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Categories:  Faculty, Students

Teacher, moviemaker finds direction in film studies

Lori Felker and student

“I started doing film studies as an easy class, and it totally pulled me in a different direction,” says Lori Felker. Photo: Joshua Clark/UIC Photo Services

Since 1966, the Silver Circle Award has been presented to some of UIC’s best teachers. Winners, who are honored at their college commencements, receive $500 and their names join a long list of distinguished colleagues. But what makes the award especially meaningful is its selection committee: the graduating seniors.

Lori Felker’s students range from those learning basic film technology to advanced students who want to talk theory.

“In the arts, it can be all over the place. Some students are shy and don’t participate, others want to direct,” says Felker, visiting assistant professor of moving image in the College of Architecture, Design, and the Arts.

“I’ve been told I have a good ability to address lots of different students’ needs and engage everybody.”

She credits her varied background for that. She studied literature and medieval studies at Indiana University of Pennsylvania, Notre Dame and Oxford, and German film history in Berlin.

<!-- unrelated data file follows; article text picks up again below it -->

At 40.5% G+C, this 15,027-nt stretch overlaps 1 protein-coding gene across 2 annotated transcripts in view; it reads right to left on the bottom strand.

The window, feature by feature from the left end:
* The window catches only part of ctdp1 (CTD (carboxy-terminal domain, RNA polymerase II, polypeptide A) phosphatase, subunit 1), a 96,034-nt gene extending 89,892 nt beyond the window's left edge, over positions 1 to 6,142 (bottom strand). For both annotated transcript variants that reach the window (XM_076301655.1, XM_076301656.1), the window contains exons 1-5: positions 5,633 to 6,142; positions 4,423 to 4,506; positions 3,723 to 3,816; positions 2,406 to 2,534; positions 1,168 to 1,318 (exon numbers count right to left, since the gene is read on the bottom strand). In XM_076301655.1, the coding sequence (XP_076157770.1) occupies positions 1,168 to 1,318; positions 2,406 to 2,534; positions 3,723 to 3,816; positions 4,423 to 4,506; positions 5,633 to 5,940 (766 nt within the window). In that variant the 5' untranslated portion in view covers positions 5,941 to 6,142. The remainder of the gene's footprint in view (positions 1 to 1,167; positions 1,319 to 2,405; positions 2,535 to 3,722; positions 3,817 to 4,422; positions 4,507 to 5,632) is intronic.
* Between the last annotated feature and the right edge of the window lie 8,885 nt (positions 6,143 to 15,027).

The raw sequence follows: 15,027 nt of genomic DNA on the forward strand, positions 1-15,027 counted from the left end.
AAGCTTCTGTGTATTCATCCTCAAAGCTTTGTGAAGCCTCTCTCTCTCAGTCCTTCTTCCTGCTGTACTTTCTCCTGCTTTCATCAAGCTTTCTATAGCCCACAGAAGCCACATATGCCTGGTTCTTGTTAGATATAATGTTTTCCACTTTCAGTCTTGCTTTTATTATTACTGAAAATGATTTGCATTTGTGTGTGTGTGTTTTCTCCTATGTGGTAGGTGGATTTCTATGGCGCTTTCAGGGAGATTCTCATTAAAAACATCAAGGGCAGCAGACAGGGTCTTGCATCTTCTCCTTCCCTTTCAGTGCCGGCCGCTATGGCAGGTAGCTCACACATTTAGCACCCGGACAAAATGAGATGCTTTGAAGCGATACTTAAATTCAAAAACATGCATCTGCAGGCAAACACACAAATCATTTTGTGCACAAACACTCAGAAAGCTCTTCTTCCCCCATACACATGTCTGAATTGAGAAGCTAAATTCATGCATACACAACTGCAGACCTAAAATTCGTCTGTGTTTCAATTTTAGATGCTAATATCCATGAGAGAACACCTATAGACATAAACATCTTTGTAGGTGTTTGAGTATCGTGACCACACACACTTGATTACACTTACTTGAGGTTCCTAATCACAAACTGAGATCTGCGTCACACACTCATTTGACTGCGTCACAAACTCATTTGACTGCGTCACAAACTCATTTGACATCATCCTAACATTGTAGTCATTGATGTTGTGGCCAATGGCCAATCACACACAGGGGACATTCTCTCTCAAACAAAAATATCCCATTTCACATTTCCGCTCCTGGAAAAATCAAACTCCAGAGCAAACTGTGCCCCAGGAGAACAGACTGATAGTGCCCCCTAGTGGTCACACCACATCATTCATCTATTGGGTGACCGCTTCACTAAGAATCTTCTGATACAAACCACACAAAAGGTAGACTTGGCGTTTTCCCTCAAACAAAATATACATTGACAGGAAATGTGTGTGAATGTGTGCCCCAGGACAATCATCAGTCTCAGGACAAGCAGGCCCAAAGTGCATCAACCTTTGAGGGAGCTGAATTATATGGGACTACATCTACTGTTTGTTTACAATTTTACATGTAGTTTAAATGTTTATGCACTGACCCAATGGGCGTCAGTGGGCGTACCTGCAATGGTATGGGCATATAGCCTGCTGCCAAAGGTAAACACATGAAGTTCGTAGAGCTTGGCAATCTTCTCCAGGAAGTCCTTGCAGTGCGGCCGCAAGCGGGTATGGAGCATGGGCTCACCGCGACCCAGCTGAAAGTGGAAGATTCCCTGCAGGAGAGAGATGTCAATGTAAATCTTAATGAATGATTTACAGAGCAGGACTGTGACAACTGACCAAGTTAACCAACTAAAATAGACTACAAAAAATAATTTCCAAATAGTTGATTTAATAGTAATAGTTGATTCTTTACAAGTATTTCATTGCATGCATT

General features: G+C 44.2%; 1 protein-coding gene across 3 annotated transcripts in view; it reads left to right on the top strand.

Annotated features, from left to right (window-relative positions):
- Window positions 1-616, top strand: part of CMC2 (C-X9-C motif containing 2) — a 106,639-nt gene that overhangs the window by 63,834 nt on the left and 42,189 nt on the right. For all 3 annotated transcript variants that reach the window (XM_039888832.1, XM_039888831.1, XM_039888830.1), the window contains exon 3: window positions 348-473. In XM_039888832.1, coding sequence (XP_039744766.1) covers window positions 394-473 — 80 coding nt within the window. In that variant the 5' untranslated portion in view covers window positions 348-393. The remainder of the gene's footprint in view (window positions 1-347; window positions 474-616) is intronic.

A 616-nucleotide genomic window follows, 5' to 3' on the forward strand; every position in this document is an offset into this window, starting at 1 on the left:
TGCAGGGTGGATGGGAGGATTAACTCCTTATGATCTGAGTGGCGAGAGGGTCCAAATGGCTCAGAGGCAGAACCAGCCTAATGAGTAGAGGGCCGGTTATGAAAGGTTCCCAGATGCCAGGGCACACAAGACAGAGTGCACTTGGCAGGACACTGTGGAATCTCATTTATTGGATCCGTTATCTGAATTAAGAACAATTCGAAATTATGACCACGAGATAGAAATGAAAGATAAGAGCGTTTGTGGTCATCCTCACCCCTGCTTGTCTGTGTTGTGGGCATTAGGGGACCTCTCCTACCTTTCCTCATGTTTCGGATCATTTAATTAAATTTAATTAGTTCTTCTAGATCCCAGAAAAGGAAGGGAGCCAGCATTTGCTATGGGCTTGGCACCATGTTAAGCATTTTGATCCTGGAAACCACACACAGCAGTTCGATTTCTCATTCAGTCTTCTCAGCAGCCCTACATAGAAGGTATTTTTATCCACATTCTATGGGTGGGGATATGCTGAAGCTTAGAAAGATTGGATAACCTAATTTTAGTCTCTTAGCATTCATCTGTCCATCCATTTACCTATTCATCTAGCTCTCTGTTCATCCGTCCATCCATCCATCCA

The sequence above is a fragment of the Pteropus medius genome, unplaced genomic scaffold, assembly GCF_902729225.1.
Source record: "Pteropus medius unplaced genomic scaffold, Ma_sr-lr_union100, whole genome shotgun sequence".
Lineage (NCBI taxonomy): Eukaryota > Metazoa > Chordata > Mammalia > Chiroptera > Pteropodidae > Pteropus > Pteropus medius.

“I started doing film studies as an easy class, and it totally pulled me in a different direction,” she says.

She returned to western Pennsylvania, took night classes at Pittsburgh Filmmakers and began freelancing on feature films and commercials. “I liked production organizations and being on sets. Then I’d go home and make an experimental, hand-processed Super 8 film. So I was in both worlds at the same time.”

To combine concepts in film, video and television, she is teaching the themes of transmission and collaboration. “In the moving image world, classes are very separated between film and video,” she says. “I’ve been talking about the signal and light — this transmission of energy and information to record something, to communicate.”

Communication is a prominent theme in her films, some of which can be viewed online. Her current project is a “sort of documentary” on New York musician Von Lmo, “a slippery guy who doesn’t always tell the same story.”

“A documentary represents reality, but I’m doing this on someone who doesn’t live in reality, or believe in truth or time,” she laughs. “That’s changing the way I put it together.”

Felker sometimes shows her films in class because she can answer questions about the process and tools behind them. “If a student says, ‘How do I edit my video?,’ I can open that up to editing in general: why are we making a cut here? Why make anything? What do you need to say?

“It sounds corny, but it can be about life itself.”